After exploring my issues with pregnancy and birth trauma and later getting help with childcare, my postnatal depression eventually completely subsided and I'm generally in a pretty good place mentally right now. As for my anxiety which still pops up in the form of panic attacks occasionally, I find meditation, journaling, breathing exercises and mindful exercise (like swimming, walking or yoga) to be really helpful for this. 

For others, medication may be vital for recovery and even life-saving. Please, please, please don't suffer in silence like I did. It's incredibly dangerous to not talk about mental health or reach for help. You may even be putting your life at risk. (I've included helpline numbers at the end of this post).  

6. Sleep, rest & self-care are just as vital as eating well and exercising

That said if it comes down to getting in a workout or getting extra sleep, choose sleep! 

Rest is very important for health, both physical and mental. 

I wish I could sit myself down weeks after the birth of my son, grab myself by the shoulders, look into my own eyes and say:

 "Fuck what anyone says about your weight, you've just given birth to a beautiful human after a horrendous pregnancy and birth experience. Sod the gym or trying to prove something to yourself or others, you're not mentally well, you desperately need help. But ask someone to hold your baby while you take a goddamn nap first, woman." 

Unfortunately, I thought I was doing the right thing at the time by going back to the gym once I had the all clear to do so at 6 weeks. I think I wanted to go to take my mind away from my mental health and prove to everyone that I was 'back to my normal self' after being chronically ill all through pregnancy I wanted to numb my emotions and block out my thoughts. 

I now recognize that this wasn't the right reason to exercise, despite the fact we're always told that 'exercise helps mental health'. You know what? That's only the case if it's a part of a wider treatment plan - it really isn't a substitute for treatment! I have since learned (the hard way, again) that sleep, eating, showering, meditation, gentle exercise and not going to the gym or working when I don't feel like it, are crucial to my wellbeing.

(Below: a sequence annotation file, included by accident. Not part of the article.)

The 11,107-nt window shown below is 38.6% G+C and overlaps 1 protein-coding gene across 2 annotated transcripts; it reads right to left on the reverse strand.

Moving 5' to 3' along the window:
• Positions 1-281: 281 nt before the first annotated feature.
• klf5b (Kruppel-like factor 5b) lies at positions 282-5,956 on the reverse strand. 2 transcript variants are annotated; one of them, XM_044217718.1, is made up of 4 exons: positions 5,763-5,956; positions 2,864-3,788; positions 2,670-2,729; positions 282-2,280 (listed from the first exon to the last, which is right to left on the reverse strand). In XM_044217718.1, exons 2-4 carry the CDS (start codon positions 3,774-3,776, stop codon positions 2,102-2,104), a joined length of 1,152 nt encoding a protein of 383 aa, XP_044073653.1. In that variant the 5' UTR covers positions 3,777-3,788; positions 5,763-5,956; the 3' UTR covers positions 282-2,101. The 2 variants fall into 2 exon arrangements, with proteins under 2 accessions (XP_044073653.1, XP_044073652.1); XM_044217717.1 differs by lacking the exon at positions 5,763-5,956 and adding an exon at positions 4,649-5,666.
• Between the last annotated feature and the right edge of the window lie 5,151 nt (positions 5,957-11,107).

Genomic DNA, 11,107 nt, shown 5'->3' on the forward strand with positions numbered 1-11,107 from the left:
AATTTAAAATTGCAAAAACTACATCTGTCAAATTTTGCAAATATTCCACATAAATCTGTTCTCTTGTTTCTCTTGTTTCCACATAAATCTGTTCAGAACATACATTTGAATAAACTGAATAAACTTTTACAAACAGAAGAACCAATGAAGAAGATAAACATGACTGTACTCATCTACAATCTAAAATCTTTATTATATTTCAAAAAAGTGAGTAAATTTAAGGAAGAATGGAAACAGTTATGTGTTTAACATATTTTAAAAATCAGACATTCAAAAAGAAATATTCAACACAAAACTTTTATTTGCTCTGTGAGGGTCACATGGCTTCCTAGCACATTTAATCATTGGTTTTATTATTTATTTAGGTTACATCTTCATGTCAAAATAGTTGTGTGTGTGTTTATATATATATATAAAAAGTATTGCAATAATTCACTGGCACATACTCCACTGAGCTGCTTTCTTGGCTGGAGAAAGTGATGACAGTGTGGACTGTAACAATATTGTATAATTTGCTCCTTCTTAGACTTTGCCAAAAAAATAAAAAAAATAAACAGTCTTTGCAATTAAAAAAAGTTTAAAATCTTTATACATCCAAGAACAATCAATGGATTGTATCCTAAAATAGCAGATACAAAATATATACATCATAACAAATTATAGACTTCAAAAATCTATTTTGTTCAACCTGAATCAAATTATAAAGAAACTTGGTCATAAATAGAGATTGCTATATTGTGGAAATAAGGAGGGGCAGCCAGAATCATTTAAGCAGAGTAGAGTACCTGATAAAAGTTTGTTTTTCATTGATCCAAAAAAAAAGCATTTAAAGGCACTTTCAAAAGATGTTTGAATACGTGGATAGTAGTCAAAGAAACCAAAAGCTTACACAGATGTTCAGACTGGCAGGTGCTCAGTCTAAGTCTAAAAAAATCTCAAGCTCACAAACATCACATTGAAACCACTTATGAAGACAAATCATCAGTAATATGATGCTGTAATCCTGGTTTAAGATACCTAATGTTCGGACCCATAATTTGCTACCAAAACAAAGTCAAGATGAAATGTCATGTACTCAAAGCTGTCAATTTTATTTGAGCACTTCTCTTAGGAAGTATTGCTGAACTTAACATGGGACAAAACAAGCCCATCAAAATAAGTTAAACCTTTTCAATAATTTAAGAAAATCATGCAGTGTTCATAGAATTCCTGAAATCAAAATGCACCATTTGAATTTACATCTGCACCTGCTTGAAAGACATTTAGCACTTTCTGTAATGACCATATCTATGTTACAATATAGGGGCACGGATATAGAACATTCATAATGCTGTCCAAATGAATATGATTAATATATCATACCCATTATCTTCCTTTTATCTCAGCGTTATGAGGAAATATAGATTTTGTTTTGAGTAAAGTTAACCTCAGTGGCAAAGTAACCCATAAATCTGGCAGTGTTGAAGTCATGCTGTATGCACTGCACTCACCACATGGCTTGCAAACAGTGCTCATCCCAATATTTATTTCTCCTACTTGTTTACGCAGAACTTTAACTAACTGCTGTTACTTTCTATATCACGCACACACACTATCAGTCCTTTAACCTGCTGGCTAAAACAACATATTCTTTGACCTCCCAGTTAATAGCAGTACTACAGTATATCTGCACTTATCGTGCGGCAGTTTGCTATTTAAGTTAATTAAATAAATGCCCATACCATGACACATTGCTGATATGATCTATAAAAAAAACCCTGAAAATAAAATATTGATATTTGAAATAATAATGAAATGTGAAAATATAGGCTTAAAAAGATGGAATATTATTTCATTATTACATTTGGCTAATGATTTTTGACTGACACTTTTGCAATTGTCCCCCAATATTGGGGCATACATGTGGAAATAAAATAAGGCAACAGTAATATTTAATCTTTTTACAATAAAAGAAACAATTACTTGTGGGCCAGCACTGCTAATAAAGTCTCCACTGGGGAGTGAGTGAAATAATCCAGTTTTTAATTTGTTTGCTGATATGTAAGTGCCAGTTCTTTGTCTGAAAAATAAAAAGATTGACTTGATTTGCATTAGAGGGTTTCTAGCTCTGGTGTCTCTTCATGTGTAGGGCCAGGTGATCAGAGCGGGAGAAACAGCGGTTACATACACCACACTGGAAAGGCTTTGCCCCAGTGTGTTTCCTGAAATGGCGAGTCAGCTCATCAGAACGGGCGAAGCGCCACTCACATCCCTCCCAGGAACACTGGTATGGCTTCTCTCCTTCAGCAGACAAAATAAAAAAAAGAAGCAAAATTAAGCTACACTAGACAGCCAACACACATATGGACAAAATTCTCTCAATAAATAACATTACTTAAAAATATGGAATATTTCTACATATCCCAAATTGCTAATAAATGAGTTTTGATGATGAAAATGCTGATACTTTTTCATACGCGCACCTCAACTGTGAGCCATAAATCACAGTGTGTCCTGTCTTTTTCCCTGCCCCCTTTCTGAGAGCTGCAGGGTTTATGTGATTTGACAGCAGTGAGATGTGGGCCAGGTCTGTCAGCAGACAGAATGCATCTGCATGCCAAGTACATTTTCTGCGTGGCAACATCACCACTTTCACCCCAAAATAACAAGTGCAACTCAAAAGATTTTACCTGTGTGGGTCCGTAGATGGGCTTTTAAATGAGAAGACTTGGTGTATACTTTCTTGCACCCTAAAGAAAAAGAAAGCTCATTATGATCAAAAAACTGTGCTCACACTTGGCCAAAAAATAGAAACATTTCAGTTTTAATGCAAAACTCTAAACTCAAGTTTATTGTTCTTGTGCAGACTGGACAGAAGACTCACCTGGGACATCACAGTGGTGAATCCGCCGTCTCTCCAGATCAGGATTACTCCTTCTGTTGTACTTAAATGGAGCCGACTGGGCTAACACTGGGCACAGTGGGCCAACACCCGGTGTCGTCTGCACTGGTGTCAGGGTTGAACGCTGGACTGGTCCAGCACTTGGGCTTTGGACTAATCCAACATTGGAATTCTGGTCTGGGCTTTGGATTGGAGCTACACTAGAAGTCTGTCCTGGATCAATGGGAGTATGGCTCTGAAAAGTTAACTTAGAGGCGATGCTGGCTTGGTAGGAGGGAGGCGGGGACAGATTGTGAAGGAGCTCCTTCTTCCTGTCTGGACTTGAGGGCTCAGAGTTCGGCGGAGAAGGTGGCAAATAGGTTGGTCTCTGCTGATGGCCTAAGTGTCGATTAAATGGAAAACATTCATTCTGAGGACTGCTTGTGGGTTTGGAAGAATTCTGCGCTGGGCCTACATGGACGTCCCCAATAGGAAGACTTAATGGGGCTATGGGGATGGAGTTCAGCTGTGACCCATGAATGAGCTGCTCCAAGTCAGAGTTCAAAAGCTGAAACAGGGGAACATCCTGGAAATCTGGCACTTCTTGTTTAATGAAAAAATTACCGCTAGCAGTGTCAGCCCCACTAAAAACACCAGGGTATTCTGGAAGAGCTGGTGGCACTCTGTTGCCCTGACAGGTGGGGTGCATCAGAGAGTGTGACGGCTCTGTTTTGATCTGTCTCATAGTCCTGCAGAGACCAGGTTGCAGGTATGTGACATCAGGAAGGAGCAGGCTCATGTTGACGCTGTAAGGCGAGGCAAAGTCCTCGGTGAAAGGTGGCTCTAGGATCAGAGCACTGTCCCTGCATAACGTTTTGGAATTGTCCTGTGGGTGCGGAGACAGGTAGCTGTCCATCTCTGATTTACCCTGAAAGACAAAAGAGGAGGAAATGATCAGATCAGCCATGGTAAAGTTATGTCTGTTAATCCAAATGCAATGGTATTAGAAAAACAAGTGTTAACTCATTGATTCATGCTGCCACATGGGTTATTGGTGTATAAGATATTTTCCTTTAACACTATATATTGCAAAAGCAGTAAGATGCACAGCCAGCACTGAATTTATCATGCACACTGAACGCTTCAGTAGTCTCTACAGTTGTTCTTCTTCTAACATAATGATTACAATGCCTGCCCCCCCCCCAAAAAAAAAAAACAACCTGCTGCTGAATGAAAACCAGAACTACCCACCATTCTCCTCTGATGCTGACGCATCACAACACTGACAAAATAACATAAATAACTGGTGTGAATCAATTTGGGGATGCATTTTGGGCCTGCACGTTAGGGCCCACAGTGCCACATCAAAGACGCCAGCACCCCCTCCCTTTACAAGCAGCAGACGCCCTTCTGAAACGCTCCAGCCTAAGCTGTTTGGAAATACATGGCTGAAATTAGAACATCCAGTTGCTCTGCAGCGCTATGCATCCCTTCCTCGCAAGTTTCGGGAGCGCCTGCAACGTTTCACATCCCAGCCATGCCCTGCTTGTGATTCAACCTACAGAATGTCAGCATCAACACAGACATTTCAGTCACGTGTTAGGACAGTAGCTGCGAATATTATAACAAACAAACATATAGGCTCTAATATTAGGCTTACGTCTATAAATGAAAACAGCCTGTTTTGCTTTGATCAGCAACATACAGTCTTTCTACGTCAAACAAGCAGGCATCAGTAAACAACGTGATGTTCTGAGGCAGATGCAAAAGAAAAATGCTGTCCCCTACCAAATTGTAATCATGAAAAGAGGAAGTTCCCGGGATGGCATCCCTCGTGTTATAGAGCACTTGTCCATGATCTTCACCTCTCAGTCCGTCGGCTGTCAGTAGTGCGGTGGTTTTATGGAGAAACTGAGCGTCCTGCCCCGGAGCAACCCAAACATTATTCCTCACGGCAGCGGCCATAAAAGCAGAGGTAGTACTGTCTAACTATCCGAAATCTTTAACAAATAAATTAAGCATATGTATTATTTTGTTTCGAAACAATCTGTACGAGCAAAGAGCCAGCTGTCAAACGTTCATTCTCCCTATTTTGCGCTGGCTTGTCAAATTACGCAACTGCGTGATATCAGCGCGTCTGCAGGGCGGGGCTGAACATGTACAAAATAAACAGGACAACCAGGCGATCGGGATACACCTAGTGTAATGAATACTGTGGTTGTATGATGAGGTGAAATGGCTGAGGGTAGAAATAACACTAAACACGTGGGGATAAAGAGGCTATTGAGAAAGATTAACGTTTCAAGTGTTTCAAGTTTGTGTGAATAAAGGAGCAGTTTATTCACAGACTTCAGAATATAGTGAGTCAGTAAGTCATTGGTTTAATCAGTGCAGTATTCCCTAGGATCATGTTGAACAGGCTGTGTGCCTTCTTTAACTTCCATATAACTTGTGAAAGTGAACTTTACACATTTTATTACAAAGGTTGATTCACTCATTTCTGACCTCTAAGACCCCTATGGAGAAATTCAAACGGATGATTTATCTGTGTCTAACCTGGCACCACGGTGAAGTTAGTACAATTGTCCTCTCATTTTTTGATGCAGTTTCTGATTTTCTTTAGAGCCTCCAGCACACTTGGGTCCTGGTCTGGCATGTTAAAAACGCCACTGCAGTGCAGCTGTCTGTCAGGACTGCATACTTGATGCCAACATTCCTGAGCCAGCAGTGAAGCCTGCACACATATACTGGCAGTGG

7. Health and fitness is a mindset, not a number on the scale and it starts with body positivity. 

Health is about putting your well-being first, both mental and physical. Sod what the scale says, fuck the media headlines, definitely fuck what your mother-in-law says about your weight after you've given birth, throw them shitty women's health magazines in the bin and block the trolls on Instagram who pretend to be oh-so-concerned about your health if you're above a size 12. 

I recommend checking out the Health at Every Size Movement, looking up Intuitive Eating and following Body Positivity social media accounts to drown out the diet culture.   

8. Asking for help is crucial for recovery.

This is something I wish I had done at many stages of my life to stop my mental health and eating patterns deteriorating further. Please don't suffer in silence. Please don't think that you're not worthy of help or that you're not "ill enough" or even that you're "too broken to fix". Below are the numbers of UK charities who can provide help and point you in the right direction of further support.  Make use of supportive facebook groups and self-help books and workbooks on the topic of mental health and eating disorders too.  I'll post a reading list of the books I've found helpful for my own recovery soon. 

Support for Eating Disorders

Beat - a charity specializing in eating disorders, including anorexia, bulimia, binge eating disorder, emotional overeating, eating disorders not otherwise specified (ENDNOS) and other disordered eating/problems.

https://www.b-eat.co.uk

The Beat Adult Helpline is open to anyone over 18. Parents, teachers or any concerned adults should call the adult helpline. 

Helpline: 0808 801 0677  Email: help@b-eat.co.uk

The Beat Youthline is open to anyone under 18. Youthline: 0808 801 0711  Email: fyp@b-eat.co.uk

Support for Mental health

Samaritans:  https://www.samaritans.org/

Call: 116 123 (UK)   Email: jo@samaritans.org

Mind: https://www.mind.org.uk/

Call: 0300 123 3393 Email:  info@mind.org.uk   Text: 86463